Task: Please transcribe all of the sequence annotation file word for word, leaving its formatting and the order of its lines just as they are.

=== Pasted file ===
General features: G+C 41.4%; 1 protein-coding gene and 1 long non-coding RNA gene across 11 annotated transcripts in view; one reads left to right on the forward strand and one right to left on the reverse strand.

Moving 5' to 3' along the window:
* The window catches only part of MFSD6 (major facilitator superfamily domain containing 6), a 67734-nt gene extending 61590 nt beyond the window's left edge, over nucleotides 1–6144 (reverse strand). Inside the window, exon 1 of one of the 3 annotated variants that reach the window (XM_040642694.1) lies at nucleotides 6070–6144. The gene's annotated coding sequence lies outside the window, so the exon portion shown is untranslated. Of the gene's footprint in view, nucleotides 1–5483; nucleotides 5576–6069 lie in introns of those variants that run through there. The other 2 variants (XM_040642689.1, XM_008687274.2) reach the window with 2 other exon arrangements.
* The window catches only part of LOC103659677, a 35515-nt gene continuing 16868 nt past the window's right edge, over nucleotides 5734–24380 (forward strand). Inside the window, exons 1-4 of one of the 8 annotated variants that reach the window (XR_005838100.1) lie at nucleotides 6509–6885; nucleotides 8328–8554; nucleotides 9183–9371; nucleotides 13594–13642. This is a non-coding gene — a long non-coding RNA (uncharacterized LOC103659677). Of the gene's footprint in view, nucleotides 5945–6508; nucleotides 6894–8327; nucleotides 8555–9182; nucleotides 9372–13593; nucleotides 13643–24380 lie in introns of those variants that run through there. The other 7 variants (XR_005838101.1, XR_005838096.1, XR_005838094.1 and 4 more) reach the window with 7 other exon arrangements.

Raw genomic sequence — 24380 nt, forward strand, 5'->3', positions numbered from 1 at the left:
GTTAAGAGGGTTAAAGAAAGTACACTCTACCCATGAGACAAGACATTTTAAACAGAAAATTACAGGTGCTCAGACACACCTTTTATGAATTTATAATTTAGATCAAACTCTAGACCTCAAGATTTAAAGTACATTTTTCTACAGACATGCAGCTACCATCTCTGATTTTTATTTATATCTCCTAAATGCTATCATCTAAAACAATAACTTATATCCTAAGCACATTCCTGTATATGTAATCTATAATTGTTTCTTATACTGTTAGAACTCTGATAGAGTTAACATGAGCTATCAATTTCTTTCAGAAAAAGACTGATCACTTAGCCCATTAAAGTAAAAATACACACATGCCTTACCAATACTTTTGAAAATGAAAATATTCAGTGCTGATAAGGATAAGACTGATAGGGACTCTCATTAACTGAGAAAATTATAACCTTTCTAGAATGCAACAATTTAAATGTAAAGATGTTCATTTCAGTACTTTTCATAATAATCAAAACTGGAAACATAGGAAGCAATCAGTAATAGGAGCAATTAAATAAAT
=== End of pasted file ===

General features: G+C 41.4%; 1 protein-coding gene and 1 long non-coding RNA gene across 11 annotated transcripts in view; one reads left to right on the forward strand and one right to left on the reverse strand.

Moving 5' to 3' along the window:
* The window catches only part of MFSD6 (major facilitator superfamily domain containing 6), a 67734-nt gene extending 61590 nt beyond the window's left edge, over nucleotides 1–6144 (reverse strand). Inside the window, exon 1 of one of the 3 annotated variants that reach the window (XM_040642694.1) lies at nucleotides 6070–6144. The gene's annotated coding sequence lies outside the window, so the exon portion shown is untranslated. Of the gene's footprint in view, nucleotides 1–5483; nucleotides 5576–6069 lie in introns of those variants that run through there. The other 2 variants (XM_040642689.1, XM_008687274.2) reach the window with 2 other exon arrangements.
* The window catches only part of LOC103659677, a 35515-nt gene continuing 16868 nt past the window's right edge, over nucleotides 5734–24380 (forward strand). Inside the window, exons 1-4 of one of the 8 annotated variants that reach the window (XR_005838100.1) lie at nucleotides 6509–6885; nucleotides 8328–8554; nucleotides 9183–9371; nucleotides 13594–13642. This is a non-coding gene — a long non-coding RNA (uncharacterized LOC103659677). Of the gene's footprint in view, nucleotides 5945–6508; nucleotides 6894–8327; nucleotides 8555–9182; nucleotides 9372–13593; nucleotides 13643–24380 lie in introns of those variants that run through there. The other 7 variants (XR_005838101.1, XR_005838096.1, XR_005838094.1 and 4 more) reach the window with 7 other exon arrangements.

Raw genomic sequence — 24380 nt, forward strand, 5'->3', positions numbered from 1 at the left:
GTTAAGAGGGTTAAAGAAAGTACACTCTACCCATGAGACAAGACATTTTAAACAGAAAATTACAGGTGCTCAGACACACCTTTTATGAATTTATAATTTAGATCAAACTCTAGACCTCAAGATTTAAAGTACATTTTTCTACAGACATGCAGCTACCATCTCTGATTTTTATTTATATCTCCTAAATGCTATCATCTAAAACAATAACTTATATCCTAAGCACATTCCTGTATATGTAATCTATAATTGTTTCTTATACTGTTAGAACTCTGATAGAGTTAACATGAGCTATCAATTTCTTTCAGAAAAAGACTGATCACTTAGCCCATTAAAGTAAAAATACACACATGCCTTACCAATACTTTTGAAAATGAAAATATTCAGTGCTGATAAGGATAAGACTGATAGGGACTCTCATTAACTGAGAAAATTATAACCTTTCTAGAATGCAACAATTTAAATGTAAAGATGTTCATTTCAGTACTTTTCATAATAATCAAAACTGGAAACATAGGAAGCAATCAGTAATAGGAGCAATTAAATAAAT